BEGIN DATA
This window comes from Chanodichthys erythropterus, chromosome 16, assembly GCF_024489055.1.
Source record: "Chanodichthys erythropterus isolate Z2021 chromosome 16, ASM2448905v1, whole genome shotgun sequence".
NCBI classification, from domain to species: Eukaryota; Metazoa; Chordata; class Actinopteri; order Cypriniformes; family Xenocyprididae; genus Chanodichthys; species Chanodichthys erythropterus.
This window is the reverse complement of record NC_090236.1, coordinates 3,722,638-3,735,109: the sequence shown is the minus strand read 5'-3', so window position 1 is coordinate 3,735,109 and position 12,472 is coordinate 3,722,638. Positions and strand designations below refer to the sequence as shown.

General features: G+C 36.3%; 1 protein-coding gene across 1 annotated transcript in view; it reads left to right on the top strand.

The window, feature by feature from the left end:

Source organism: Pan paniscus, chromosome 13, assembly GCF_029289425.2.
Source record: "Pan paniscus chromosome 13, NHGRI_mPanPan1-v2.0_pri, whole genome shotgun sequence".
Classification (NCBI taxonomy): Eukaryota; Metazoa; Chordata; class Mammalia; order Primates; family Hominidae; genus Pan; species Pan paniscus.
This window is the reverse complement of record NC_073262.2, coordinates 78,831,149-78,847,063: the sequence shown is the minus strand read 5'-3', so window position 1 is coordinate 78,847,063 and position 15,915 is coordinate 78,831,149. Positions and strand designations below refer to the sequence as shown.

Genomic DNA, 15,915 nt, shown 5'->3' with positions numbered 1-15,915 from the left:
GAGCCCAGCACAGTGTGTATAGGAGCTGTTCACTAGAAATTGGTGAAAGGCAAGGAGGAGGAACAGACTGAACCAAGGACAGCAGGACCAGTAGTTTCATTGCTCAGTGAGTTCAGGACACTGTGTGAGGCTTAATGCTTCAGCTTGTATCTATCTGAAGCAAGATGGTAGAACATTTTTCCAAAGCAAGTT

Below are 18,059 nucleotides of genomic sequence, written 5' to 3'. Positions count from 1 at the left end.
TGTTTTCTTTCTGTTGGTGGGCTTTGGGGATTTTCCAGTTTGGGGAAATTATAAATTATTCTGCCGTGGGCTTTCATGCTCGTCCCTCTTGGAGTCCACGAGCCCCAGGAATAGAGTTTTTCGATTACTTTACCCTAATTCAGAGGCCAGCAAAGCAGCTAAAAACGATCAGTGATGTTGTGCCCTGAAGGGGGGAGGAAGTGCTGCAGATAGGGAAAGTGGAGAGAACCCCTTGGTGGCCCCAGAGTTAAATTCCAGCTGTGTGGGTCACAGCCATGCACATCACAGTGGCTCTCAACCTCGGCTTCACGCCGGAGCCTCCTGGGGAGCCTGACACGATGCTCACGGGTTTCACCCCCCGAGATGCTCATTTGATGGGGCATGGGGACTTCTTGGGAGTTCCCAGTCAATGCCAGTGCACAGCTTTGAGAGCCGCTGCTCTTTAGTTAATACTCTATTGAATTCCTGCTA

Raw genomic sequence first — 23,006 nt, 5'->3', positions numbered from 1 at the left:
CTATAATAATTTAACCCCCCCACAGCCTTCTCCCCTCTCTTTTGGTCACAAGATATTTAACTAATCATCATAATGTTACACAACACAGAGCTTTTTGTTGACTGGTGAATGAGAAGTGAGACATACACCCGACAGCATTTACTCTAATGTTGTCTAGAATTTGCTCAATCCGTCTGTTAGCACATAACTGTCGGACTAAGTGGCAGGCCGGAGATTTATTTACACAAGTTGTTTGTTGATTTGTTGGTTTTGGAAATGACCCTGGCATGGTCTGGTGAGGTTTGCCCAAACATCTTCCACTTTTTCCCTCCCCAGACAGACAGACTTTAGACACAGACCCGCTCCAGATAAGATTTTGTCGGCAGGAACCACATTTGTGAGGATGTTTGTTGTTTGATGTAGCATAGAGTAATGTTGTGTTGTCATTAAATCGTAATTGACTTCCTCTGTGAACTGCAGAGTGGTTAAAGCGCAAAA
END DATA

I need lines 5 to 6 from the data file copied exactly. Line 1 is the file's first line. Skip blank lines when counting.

General features: G+C 36.3%; 1 protein-coding gene across 1 annotated transcript in view; it reads left to right on the top strand.

The window, feature by feature from the left end: